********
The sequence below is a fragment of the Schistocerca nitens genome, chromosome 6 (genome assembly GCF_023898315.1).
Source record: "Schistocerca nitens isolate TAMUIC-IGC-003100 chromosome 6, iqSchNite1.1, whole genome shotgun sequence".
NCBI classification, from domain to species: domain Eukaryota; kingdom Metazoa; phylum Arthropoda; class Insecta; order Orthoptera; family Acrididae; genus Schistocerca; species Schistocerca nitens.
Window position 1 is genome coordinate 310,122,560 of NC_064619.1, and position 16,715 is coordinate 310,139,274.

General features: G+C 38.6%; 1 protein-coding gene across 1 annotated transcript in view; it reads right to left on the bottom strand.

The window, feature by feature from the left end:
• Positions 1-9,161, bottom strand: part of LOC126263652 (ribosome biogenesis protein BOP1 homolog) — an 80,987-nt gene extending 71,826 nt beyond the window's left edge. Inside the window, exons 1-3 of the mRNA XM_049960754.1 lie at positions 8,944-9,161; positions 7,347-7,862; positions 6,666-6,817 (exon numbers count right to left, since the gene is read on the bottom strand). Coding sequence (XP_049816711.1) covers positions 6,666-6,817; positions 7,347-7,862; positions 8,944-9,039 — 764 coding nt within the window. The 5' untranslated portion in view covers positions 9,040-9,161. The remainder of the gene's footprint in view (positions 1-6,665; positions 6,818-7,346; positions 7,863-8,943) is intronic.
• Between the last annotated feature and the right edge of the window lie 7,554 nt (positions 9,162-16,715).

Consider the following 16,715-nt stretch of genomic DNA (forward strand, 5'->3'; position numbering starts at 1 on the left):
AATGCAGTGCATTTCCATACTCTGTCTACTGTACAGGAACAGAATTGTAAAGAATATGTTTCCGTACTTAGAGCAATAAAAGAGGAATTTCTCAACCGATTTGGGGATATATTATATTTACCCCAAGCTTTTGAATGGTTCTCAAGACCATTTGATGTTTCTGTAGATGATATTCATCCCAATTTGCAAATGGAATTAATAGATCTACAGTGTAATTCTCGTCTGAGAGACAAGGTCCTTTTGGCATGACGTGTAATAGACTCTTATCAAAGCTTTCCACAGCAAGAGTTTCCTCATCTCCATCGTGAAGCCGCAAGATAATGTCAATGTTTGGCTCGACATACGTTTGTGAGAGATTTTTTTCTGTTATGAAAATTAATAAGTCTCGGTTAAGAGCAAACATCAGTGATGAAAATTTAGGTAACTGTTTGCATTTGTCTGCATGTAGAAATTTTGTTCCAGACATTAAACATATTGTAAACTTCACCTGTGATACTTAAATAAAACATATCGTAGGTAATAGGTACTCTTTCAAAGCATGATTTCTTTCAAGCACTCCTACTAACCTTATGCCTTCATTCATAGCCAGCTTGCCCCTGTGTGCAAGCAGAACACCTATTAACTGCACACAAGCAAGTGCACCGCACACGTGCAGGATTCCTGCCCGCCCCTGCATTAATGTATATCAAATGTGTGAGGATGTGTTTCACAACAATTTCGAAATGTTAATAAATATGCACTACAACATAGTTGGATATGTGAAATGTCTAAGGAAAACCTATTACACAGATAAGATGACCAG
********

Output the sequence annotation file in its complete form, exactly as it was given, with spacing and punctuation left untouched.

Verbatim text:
The sequence below is a fragment of the Schistocerca nitens genome, chromosome 6 (genome assembly GCF_023898315.1).
Source record: "Schistocerca nitens isolate TAMUIC-IGC-003100 chromosome 6, iqSchNite1.1, whole genome shotgun sequence".
NCBI classification, from domain to species: domain Eukaryota; kingdom Metazoa; phylum Arthropoda; class Insecta; order Orthoptera; family Acrididae; genus Schistocerca; species Schistocerca nitens.
Window position 1 is genome coordinate 310,122,560 of NC_064619.1, and position 16,715 is coordinate 310,139,274.

General features: G+C 38.6%; 1 protein-coding gene across 1 annotated transcript in view; it reads right to left on the bottom strand.

The window, feature by feature from the left end:
• Positions 1-9,161, bottom strand: part of LOC126263652 (ribosome biogenesis protein BOP1 homolog) — an 80,987-nt gene extending 71,826 nt beyond the window's left edge. Inside the window, exons 1-3 of the mRNA XM_049960754.1 lie at positions 8,944-9,161; positions 7,347-7,862; positions 6,666-6,817 (exon numbers count right to left, since the gene is read on the bottom strand). Coding sequence (XP_049816711.1) covers positions 6,666-6,817; positions 7,347-7,862; positions 8,944-9,039 — 764 coding nt within the window. The 5' untranslated portion in view covers positions 9,040-9,161. The remainder of the gene's footprint in view (positions 1-6,665; positions 6,818-7,346; positions 7,863-8,943) is intronic.
• Between the last annotated feature and the right edge of the window lie 7,554 nt (positions 9,162-16,715).

Consider the following 16,715-nt stretch of genomic DNA (forward strand, 5'->3'; position numbering starts at 1 on the left):
AATGCAGTGCATTTCCATACTCTGTCTACTGTACAGGAACAGAATTGTAAAGAATATGTTTCCGTACTTAGAGCAATAAAAGAGGAATTTCTCAACCGATTTGGGGATATATTATATTTACCCCAAGCTTTTGAATGGTTCTCAAGACCATTTGATGTTTCTGTAGATGATATTCATCCCAATTTGCAAATGGAATTAATAGATCTACAGTGTAATTCTCGTCTGAGAGACAAGGTCCTTTTGGCATGACGTGTAATAGACTCTTATCAAAGCTTTCCACAGCAAGAGTTTCCTCATCTCCATCGTGAAGCCGCAAGATAATGTCAATGTTTGGCTCGACATACGTTTGTGAGAGATTTTTTTCTGTTATGAAAATTAATAAGTCTCGGTTAAGAGCAAACATCAGTGATGAAAATTTAGGTAACTGTTTGCATTTGTCTGCATGTAGAAATTTTGTTCCAGACATTAAACATATTGTAAACTTCACCTGTGATACTTAAATAAAACATATCGTAGGTAATAGGTACTCTTTCAAAGCATGATTTCTTTCAAGCACTCCTACTAACCTTATGCCTTCATTCATAGCCAGCTTGCCCCTGTGTGCAAGCAGAACACCTATTAACTGCACACAAGCAAGTGCACCGCACACGTGCAGGATTCCTGCCCGCCCCTGCATTAATGTATATCAAATGTGTGAGGATGTGTTTCACAACAATTTCGAAATGTTAATAAATATGCACTACAACATAGTTGGATATGTGAAATGTCTAAGGAAAACCTATTACACAGATAAGATGACCAG